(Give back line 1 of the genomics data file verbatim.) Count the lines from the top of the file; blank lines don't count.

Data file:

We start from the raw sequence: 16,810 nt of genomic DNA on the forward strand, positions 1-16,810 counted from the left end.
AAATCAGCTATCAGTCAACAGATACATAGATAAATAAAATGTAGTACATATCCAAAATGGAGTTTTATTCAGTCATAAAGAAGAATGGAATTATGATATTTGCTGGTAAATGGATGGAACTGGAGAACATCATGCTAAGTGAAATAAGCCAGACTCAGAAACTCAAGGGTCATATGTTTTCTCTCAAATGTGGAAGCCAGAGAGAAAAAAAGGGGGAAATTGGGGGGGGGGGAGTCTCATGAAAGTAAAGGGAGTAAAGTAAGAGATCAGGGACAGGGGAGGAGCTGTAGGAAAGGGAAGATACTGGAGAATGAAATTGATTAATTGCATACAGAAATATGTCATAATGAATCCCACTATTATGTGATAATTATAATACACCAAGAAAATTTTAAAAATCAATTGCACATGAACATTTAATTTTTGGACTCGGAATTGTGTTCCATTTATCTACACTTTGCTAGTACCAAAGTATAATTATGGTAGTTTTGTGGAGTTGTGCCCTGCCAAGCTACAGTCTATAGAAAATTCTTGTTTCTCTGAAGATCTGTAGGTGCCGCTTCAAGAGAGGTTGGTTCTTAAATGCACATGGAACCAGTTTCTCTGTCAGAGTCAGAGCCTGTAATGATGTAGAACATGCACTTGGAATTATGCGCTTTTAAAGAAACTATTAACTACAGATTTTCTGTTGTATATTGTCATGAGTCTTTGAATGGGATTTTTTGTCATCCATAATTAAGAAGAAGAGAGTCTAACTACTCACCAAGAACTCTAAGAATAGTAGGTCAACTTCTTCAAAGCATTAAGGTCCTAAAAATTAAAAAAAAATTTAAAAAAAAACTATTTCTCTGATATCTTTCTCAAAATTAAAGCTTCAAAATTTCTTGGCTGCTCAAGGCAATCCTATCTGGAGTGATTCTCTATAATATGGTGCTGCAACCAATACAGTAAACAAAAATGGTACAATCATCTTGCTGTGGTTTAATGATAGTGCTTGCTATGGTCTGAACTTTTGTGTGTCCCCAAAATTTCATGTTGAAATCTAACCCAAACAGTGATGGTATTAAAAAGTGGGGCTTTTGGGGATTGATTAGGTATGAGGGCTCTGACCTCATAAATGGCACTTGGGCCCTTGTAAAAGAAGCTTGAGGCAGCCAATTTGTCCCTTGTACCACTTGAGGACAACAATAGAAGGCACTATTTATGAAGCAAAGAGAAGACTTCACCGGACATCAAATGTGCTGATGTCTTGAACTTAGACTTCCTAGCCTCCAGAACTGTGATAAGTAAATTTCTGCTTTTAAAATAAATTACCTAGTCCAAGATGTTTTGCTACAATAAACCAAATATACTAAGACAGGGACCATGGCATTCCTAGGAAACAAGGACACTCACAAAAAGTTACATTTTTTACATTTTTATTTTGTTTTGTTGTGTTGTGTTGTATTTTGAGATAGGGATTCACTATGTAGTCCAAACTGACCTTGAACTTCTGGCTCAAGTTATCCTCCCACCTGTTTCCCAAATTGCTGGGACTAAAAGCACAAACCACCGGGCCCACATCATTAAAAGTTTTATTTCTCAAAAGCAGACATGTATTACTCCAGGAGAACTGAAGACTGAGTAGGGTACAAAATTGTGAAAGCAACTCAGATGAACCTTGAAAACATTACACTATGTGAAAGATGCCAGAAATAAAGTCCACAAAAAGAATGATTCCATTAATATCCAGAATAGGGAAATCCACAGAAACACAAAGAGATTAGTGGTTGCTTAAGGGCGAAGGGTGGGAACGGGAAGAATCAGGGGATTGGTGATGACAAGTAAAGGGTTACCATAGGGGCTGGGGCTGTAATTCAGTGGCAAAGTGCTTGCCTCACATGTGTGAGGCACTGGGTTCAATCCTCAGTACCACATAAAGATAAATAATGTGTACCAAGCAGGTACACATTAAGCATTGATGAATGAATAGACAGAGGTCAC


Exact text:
We start from the raw sequence: 16,810 nt of genomic DNA on the forward strand, positions 1-16,810 counted from the left end.